Google’s Semantic Shift – and It’s More Than Semantics

Yesterday Google announced that it will increase its focus on semantic search results that better understand user intent and show people more answers on Google itself (in addition to linking people off to other sites).  As The Wall Street Journal reported, with this shift “people who search for ‘Lake Tahoe’ will see key attributes that the search engine knows about the lake, such as its location, altitude, average temperature or salt content.  In contrast, those who search for ‘Lake Tahoe’ today would get only links to the lake’s visitor bureau website.  What’s behind this?  Google wants to increase page views on and sell more ads.  They will also help users get answers more quickly…. and “helping the user” is a good business model.

The good news is for B2B marketers is that in our business we see lots of long, detailed search phrases, e.g. “fixed field sensors for background suppression” and complex queries are harder for Google to database, which means they’ll have to link off to other sites.

What are the implications for search engine optimization?  I’ll leave that for the SEO gurus to sort out but, long term, it would seem to pose some real challenges.  My observation right now is on the way Google has handled the announcement.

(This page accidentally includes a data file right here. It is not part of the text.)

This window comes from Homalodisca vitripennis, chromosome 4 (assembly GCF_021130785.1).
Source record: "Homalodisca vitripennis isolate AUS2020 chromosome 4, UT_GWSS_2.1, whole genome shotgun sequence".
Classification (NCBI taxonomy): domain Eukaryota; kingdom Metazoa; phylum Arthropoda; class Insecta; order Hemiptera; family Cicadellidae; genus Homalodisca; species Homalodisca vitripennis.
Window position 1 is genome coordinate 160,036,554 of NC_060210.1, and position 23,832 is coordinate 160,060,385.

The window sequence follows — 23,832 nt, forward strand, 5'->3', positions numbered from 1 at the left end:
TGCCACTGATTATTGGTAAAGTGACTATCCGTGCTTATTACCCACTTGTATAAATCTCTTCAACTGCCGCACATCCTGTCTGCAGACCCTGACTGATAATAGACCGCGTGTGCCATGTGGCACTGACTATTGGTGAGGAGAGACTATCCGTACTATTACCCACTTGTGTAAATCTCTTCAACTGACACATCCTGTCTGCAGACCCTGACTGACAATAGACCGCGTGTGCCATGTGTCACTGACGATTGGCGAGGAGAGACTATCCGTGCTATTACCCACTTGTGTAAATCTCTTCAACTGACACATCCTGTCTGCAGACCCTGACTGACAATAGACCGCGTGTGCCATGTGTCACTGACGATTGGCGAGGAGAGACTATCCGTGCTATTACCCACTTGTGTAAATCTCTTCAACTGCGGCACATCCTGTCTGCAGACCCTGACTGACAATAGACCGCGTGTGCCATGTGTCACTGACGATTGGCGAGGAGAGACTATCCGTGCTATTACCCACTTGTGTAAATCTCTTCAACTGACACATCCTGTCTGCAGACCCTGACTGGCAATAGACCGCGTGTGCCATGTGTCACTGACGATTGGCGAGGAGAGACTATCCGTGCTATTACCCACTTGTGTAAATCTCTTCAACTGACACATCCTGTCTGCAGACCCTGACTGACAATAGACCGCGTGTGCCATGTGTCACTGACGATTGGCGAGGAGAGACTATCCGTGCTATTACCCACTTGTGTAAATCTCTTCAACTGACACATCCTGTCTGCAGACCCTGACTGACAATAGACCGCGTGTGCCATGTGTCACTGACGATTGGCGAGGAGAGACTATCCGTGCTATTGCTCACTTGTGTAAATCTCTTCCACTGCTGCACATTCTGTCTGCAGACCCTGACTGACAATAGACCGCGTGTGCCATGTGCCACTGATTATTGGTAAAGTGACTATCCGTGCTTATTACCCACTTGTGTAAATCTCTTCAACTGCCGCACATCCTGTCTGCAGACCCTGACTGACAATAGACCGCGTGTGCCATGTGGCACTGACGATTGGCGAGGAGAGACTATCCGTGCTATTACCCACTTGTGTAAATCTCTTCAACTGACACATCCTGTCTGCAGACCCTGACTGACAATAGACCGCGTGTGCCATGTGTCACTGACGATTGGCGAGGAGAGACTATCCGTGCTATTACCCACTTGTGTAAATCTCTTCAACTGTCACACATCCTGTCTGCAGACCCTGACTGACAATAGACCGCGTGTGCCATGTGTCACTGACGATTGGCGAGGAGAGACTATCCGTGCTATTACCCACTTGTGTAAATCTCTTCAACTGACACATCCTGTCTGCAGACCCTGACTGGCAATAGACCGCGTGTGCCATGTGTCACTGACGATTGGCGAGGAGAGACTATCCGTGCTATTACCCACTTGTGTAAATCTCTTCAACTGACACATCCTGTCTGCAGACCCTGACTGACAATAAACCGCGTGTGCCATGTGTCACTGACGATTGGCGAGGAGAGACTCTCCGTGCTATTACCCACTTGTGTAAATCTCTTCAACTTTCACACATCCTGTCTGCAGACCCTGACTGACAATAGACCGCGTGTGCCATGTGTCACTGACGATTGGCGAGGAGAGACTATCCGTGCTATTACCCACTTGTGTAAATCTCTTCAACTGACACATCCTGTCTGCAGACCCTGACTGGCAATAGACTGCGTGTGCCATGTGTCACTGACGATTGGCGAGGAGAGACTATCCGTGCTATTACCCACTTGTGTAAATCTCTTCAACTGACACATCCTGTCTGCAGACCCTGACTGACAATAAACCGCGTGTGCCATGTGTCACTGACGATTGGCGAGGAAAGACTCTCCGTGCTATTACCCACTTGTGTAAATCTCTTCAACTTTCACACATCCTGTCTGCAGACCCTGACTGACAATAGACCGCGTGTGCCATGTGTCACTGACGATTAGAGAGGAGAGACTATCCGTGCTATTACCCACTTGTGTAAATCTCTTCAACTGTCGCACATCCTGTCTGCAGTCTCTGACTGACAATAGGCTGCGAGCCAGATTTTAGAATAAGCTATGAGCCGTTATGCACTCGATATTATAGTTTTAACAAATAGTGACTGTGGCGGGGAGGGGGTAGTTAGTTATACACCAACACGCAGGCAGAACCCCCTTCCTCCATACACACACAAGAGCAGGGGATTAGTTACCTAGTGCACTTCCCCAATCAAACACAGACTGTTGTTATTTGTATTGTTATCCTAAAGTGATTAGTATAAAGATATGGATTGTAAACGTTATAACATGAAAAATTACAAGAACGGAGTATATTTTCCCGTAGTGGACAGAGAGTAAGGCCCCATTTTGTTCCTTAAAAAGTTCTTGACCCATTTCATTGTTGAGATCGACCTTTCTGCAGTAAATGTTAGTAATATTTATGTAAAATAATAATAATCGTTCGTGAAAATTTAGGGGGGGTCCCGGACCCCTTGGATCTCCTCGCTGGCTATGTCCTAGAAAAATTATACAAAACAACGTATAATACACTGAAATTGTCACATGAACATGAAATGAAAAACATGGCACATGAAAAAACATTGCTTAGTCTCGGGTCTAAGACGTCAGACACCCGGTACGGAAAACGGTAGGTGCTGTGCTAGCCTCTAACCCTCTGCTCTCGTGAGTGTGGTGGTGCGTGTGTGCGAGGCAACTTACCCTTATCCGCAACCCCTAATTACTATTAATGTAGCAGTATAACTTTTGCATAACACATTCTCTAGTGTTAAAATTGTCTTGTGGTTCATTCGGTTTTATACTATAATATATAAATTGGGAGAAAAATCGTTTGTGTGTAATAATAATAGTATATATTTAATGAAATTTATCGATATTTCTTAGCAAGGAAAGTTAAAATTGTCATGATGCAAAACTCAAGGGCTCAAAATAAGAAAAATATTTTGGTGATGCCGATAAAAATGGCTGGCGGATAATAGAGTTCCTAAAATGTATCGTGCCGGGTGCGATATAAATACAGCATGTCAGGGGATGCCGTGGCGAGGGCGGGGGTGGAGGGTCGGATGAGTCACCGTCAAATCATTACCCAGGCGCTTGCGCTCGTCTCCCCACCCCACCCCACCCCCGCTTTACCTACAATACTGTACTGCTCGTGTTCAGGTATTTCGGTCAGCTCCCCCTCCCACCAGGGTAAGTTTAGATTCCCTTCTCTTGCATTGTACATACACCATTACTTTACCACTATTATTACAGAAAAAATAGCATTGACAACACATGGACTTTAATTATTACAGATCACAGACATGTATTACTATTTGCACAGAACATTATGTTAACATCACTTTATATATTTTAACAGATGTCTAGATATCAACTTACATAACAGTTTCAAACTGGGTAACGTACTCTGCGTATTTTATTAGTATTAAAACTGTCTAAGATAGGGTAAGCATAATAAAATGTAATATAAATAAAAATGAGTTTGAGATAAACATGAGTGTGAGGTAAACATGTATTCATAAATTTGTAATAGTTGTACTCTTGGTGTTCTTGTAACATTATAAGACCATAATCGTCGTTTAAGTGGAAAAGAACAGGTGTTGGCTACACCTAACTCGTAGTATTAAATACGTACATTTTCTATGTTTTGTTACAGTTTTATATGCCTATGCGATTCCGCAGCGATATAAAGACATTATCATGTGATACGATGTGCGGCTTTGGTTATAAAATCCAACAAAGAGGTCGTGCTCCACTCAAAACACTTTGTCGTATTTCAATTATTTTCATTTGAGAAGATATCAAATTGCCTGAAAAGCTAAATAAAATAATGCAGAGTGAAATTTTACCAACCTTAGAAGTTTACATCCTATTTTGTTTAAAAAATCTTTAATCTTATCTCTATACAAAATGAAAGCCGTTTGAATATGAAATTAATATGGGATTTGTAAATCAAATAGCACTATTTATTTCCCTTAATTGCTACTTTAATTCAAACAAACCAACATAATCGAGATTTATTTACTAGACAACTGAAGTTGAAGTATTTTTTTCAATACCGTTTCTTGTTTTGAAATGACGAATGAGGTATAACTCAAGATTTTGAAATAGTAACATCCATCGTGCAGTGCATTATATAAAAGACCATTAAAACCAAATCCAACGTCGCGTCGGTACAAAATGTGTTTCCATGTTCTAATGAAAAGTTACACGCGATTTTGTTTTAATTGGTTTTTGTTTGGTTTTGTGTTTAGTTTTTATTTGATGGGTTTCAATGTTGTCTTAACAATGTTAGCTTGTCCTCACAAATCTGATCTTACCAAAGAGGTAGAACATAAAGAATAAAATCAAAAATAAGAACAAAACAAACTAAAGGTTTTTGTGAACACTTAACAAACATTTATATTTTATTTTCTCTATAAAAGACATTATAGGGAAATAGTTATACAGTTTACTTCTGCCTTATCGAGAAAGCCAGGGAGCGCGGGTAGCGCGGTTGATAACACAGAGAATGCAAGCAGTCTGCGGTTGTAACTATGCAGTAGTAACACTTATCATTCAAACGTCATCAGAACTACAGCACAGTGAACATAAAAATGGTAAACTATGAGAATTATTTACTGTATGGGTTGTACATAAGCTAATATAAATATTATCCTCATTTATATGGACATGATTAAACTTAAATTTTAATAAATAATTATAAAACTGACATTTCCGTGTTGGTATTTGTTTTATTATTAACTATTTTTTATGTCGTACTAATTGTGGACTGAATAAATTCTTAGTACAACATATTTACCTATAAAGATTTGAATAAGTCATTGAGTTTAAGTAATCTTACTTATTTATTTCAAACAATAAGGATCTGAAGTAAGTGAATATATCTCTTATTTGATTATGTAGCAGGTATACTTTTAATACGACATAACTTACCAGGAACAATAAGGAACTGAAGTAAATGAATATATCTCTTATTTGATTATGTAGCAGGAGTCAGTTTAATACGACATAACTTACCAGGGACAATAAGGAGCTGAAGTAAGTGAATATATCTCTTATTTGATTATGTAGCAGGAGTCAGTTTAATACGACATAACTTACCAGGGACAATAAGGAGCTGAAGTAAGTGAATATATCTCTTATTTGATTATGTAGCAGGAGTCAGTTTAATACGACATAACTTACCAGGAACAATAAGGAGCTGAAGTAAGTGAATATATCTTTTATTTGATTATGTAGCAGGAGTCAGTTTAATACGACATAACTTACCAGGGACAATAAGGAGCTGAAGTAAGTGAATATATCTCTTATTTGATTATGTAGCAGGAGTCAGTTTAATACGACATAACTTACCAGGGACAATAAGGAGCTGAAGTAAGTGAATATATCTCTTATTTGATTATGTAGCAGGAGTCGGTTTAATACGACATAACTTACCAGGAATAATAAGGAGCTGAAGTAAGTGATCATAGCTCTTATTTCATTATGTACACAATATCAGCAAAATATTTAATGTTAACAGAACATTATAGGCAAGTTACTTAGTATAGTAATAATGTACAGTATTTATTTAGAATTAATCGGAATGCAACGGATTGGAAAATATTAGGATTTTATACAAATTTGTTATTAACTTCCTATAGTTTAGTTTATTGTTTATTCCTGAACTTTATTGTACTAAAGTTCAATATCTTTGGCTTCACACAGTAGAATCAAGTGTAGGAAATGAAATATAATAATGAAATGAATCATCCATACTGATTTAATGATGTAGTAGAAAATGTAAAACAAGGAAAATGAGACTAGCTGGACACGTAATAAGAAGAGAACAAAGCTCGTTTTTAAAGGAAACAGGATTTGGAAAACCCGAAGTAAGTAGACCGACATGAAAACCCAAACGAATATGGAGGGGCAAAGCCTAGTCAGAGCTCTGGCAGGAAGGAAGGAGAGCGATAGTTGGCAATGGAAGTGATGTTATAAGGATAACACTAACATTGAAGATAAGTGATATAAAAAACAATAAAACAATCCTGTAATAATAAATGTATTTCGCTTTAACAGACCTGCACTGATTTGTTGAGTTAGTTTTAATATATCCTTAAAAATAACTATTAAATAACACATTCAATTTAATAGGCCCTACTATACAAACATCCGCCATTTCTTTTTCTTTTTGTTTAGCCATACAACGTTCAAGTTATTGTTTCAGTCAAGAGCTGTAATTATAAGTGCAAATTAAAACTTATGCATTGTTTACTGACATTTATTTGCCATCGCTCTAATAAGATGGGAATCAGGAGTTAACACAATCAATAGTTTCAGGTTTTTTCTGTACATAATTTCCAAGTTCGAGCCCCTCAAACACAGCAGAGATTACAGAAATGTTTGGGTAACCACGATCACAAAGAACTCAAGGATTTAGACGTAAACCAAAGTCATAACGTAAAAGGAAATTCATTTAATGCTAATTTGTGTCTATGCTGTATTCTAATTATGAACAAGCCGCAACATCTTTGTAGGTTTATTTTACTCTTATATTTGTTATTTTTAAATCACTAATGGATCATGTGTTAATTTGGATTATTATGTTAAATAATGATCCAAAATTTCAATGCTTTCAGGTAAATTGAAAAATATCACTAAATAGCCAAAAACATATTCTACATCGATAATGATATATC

I don’t recall them so explicitly signaling, er, warning the market before about keeping more people on Google itself. In a masterful PR stroke, Google has become really transparent about the thinking that goes into their search algorithm and the huge amount of engineering talent they have put into organizing the world’s information for our collective benefit. (1000 man-years of labor and as many calculations as it took to send a rocket to the moon).

Check out the video below. It’s an internal Google staff meeting with their engineers discussing the minutia of algorithmic changes.  With PR like this, Google is trying to send a signal that it means no evil and that no specific sites are earmarked in its algorithmic decision making — but we all know that big algorithmic changes inevitably result in some collateral damage and major traffic drops for some sites.


I’m just waiting for Facebook to launch an improved search engine…then things will get really interesting.

2 thoughts on “Google’s Semantic Shift – and It’s More Than Semantics

  1. Thanks for sharing Greg. With every major Google algorithmic change, the SEO experts clamor to figure out how to game, er, optimize the system. No doubt they will rush in, only days after Google’s announcement, and proclaim strategies on how to be effective with the new algorithm. We’ll see.

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